RUBENSTEIN:Well, yes. Yes, look, I'm involved with a lot of civic education efforts and will announce some more projects that I'm going to support to do that. But right now, we have not only misinformation and disinformation, but we have I-don't-care information, which is to say some people put information out, they don't really care whether it's true or not, they just think it's politically helpful to them. And so we have another factor where a lot of people aren't really checking whether these facts are true when they say something and people are being misled, in my view, dramatically.

GARFIELD: All of what we've discussed has made me look at America's future with a sense of doom. You don't see it that way.

RUBENSTEIN: I don't think doom; I would say we've always had challenges. The Civil War was a big challenge, we got through that; the World War II was a big challenge, in many ways, we got through that. But clearly, the most recent stress-test of the election and the January 6th event is not a cause for optimism. So I think we have to address it, but I think we can't put our head in the sand and just say, “woe is me, the country is falling apart”; we have to try to do the best we can as you're doing and others are doing to educate Americans and basically inform them on the theory that the best informed democracy will be a better democracy. So we want to make our citizens well-informed. But it's not going to happen overnight. 

GARFIELD: Would you go long in American democracy? Would you short it? What?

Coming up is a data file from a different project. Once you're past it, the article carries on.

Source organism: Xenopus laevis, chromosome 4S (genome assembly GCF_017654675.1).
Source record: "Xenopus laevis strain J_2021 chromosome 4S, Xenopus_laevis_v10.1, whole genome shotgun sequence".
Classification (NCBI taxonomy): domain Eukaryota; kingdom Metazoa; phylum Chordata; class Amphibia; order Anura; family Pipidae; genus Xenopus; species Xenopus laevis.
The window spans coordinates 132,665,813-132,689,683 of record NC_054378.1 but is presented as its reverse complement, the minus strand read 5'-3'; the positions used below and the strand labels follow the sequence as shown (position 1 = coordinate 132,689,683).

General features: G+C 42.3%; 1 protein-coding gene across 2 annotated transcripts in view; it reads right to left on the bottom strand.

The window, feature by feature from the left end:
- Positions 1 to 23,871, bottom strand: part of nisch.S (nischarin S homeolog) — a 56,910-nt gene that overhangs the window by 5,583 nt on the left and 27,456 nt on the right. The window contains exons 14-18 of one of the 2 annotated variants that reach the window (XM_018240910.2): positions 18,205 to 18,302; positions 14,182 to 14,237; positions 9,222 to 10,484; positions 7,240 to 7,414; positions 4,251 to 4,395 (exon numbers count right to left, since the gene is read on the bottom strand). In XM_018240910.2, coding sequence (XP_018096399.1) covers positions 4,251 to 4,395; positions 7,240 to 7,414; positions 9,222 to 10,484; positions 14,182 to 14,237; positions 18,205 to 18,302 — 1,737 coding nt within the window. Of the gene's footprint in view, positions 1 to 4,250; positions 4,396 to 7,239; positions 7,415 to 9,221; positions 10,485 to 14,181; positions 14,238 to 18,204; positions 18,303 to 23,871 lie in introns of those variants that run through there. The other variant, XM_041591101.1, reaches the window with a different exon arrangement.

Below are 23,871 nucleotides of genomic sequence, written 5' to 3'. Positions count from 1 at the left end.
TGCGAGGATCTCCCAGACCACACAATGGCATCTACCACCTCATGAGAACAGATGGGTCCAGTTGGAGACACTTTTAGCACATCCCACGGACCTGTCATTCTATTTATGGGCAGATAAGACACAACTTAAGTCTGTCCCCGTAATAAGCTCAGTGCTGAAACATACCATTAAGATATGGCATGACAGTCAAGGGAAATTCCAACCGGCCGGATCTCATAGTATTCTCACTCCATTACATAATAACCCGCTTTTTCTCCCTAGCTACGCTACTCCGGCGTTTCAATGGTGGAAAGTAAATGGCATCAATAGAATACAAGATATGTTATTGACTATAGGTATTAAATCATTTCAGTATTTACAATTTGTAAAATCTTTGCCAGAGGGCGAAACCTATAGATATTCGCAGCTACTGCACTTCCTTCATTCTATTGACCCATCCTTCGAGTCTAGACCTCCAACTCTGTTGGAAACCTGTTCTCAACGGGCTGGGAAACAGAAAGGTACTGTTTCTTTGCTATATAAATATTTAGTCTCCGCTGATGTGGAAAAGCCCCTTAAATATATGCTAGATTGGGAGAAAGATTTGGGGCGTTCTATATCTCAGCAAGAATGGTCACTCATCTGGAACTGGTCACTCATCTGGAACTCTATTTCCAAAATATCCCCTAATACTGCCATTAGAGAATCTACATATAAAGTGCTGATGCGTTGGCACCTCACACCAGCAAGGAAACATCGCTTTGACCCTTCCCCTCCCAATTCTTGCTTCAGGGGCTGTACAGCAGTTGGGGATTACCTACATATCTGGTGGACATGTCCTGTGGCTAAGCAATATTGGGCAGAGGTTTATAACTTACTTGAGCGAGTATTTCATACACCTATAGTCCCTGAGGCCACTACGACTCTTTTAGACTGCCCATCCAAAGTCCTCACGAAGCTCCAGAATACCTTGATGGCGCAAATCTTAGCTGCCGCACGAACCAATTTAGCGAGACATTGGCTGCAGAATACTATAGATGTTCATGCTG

RUBENSTEIN: It depends on what period of time, of course, but I think generally nobody betting against American democracy has generally made a lot of money. America is going to be a strong country and a very powerful country for quite some time. Our democracy is not quite as beautiful as many people would like it to be, and many people around the world question whether our democracy is as good as we say it is. We say to people around the world, “Follow our system,” but many people say, “Well, your system isn't working so well, look what's going on in your country.”

GARFIELD: One last thing, David. Over Thanksgiving, you hosted the President and the First Lady for a few days at your bungalow, is it Martha's Vineyard? I don't remember where your summer place is. But before they left, did they strip the beds? I mean, were there wet towels all over the place? Was Biden blasting his Motown playlist all night?

RUBENSTEIN: Well, actually they used the place that I owned. They used it before, when he was vice-president. I was not there, so I can't talk about the issues that you're asking me about. But, you know, I did see him since then. I saw him at the Kennedy Center Honors over the weekend, he said he had a very good time. And he does listen to Motown a lot, as he said in his remarks at the White House recently.

GARFIELD: Uh huh… So you don't know if he's a good houseguest. He didn't burn it down. 

RUBENSTEIN: I never heard any complaints from any of the people that have been working there. So I think he's a very good houseguest and I'm sure you know you'll be enjoying having him as your house guest at some point if you invited him.

GARFIELD: Uh, well, it's a thought. It's a thought. Let's see. What can I say that would be even remotely funny? (Mumbles in Bob.) You know, I don't think it's possible. I don't think — I use 2% milk and I don’t; I think he's a whole milk kind of guy. David, I want to thank you so much.

RUBENSTEIN: My pleasure. Thank you very much.

GARFIELD: Private equity billionaire David Rubenstein is author of The American Experiment: Dialogues on a Dream. 

All right, we’re done here. Bully Pulpit is produced by Matthew Schwartz and Mike Vuolo. Our theme was composed by Julie Miller and the team at Harvest Creative Services in Lansing, Michigan. Bully Pulpit is a production of BooksmartStudios.org. I’m Bob Garfield.